There are seven words you can’t say on television, but only one that would-be viewers hate to see fill their online video screens: buffering. Researcher NScreenMedia estimates media companies lose $2 billion a year in ad revenue because 1 in 5 consumers gives up on patchy online videos. Computer science professor Hui Zhang says he can stop that.
Zhang’s San Mateo (Calif.) startup, Conviva, makes stream-monitoring software that big companies can use to ease network congestion. Able to oversee millions of connections at a time—as it did during its first big test, the 2008 Olympics—the software determines whether incoming video is lagging what’s on the screen. If it’s slower, Conviva compensates by lowering the resolution or switching the viewer to a different server. While companies monitoring network capacity typically keep tabs only on their own server loads, “If you have a real-time sense of what’s happening with each video player, there are ways to infer what is happening inside the network and decide what optimization steps to take,” says Zhang, 45, who teaches at Carnegie Mellon University in Pittsburgh.
Born in Harbin in northeastern China, Zhang enrolled in a science and technology university at 16. He studied computer science on his high school math teacher’s advice. In 1989, a year after starting doctoral studies at University of California at Berkeley, Zhang joined a group researching how to improve online video quality. “It was clear the killer app was going to be video,” he says, and U.S. technology was in the lead. His research on peer-to-peer streaming, including a test that brought clear video to thousands of users at once, planted the seeds for Conviva, started in 2006 as Rinera Networks. Staffers pulled some all-nighters to fix problems with software Conviva sold to its first clients, Yahoo! (YHOO) and Italy’s KataWeb, but hasn’t had such issues since, Zhang says.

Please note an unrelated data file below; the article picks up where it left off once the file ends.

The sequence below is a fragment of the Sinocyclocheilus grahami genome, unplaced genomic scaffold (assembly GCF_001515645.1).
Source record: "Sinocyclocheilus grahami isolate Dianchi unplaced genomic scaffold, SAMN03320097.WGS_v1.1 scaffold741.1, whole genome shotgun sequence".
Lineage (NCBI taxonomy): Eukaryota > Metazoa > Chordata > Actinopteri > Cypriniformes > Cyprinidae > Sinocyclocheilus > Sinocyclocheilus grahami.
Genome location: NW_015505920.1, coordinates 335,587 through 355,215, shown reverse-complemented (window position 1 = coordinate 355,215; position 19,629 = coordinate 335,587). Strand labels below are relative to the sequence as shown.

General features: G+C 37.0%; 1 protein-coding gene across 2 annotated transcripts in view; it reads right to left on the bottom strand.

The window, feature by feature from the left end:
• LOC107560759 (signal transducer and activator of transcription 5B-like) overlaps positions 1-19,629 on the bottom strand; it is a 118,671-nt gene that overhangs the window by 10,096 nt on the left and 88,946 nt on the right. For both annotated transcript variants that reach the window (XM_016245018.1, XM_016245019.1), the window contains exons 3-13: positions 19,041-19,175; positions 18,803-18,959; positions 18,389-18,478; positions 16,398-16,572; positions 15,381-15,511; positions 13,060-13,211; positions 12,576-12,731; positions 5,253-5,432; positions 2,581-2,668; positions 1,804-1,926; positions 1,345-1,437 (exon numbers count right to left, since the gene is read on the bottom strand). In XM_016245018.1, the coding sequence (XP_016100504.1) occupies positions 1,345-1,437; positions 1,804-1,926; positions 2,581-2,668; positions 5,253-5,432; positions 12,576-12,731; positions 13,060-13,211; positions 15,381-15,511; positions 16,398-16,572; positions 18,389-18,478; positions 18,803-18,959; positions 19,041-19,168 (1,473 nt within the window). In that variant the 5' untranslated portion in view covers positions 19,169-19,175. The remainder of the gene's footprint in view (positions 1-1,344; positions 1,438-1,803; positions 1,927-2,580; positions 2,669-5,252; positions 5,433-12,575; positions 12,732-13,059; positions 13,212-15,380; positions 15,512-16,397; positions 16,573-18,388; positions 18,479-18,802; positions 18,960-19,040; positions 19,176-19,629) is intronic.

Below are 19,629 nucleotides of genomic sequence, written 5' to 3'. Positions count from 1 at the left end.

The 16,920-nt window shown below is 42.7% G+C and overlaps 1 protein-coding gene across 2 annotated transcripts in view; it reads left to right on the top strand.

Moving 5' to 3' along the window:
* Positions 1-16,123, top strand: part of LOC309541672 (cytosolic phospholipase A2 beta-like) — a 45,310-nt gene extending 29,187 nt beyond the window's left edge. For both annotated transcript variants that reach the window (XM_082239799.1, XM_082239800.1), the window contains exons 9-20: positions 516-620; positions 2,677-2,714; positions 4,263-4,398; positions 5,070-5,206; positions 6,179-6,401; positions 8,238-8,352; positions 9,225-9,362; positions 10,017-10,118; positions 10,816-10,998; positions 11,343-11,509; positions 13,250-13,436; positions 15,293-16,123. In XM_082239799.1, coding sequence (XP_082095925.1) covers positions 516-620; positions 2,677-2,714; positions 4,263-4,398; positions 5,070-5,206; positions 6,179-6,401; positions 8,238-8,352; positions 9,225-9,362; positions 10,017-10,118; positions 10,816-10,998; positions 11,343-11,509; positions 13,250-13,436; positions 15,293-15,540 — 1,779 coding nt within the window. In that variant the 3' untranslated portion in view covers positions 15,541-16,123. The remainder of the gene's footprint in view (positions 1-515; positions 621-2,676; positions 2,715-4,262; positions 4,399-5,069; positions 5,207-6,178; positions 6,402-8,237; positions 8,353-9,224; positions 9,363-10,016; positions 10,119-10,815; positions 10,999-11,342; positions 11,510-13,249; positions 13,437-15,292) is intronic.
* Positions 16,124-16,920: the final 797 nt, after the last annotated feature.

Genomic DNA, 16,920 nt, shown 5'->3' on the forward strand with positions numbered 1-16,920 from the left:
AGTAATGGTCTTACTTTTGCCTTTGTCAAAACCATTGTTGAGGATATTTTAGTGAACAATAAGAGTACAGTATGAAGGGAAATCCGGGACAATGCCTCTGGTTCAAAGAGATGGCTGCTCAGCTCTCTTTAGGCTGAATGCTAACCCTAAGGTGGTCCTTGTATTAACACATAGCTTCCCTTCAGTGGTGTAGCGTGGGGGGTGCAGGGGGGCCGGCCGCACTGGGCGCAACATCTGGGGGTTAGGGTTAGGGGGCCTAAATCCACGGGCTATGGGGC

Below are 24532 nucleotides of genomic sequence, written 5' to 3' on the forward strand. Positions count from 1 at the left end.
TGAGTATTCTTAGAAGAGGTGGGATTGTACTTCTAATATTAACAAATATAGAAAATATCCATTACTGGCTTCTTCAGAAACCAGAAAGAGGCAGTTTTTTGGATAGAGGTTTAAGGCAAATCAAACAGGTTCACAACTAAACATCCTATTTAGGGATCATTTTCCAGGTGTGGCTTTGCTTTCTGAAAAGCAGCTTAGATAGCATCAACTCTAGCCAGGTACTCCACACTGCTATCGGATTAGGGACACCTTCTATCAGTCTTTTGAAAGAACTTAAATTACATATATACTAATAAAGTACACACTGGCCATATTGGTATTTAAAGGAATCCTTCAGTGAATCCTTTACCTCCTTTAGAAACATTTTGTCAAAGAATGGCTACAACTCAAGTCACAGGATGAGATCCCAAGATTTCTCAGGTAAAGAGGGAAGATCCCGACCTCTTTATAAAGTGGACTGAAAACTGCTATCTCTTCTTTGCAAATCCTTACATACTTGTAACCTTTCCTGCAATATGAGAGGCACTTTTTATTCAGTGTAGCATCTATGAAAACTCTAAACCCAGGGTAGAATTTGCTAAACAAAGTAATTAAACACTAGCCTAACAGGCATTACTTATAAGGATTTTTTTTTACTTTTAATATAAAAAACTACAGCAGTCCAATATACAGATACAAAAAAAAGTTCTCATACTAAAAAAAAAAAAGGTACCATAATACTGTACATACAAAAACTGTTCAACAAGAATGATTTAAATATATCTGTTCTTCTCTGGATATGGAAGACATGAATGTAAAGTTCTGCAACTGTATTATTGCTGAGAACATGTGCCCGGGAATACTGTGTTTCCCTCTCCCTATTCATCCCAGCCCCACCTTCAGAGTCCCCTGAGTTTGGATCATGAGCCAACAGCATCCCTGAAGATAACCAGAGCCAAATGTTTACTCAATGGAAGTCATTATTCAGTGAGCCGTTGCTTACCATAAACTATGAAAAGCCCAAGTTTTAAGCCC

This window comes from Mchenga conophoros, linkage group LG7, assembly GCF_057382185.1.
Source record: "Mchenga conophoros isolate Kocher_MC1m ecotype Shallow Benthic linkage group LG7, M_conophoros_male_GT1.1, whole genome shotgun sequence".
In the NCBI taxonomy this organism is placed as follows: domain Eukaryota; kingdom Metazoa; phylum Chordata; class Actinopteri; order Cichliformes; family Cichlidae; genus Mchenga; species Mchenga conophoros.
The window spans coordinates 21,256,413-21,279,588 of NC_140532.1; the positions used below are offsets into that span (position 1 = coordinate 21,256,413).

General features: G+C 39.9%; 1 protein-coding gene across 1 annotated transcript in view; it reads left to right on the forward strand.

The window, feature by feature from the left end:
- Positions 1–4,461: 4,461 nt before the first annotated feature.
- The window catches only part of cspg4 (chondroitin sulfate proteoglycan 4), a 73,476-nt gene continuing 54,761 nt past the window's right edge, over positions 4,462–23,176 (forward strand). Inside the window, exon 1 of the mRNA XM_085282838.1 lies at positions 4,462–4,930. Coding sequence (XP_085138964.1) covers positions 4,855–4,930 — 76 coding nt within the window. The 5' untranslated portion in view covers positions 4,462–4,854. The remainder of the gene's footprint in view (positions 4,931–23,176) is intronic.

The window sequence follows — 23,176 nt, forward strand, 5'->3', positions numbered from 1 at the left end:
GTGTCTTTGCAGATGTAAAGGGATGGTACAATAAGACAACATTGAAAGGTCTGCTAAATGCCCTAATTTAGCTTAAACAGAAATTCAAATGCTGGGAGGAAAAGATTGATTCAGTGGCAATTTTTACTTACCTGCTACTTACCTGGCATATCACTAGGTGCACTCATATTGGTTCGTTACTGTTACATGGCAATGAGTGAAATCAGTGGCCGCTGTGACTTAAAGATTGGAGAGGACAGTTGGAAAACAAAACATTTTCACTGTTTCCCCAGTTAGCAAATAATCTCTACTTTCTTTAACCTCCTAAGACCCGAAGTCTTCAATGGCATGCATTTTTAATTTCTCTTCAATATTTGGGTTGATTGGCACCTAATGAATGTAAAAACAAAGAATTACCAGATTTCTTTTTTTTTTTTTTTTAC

Media companies including HBO (TWX), NBCUniversal (CMCSA), and Yahoo! have been using Zhang’s software in their video streaming applications for years, some since 2007. His company got its first big break when Zhang convinced former NBCUniversal Chief Technology Officer Darren Feher that he’d need Conviva’s live monitoring systems to manage streams of the Beijing Olympics, which totaled about 100 million over two weeks. In 2009, Feher signed on as Conviva’s chief executive officer. The company—which has raised $59 million in venture capital since 2006, including a recent $15 million led by Time Warner Investments—has 75 employees and revenue in the “double-digit millions,” Feher says, declining to elaborate.
He adds that Conviva, which now oversees 3 billion video streams monthly, negotiates fees differently with each client. Colin Dixon, chief analyst for NScreenMedia, says Conviva’s strength lies in adding viewer analytics like those of Adobe (ADBE) or Ooyala to content delivery akin to Akamai (AKAM). It has no direct competitors, he says. “It’s really tough to process and deliver video at the same time.”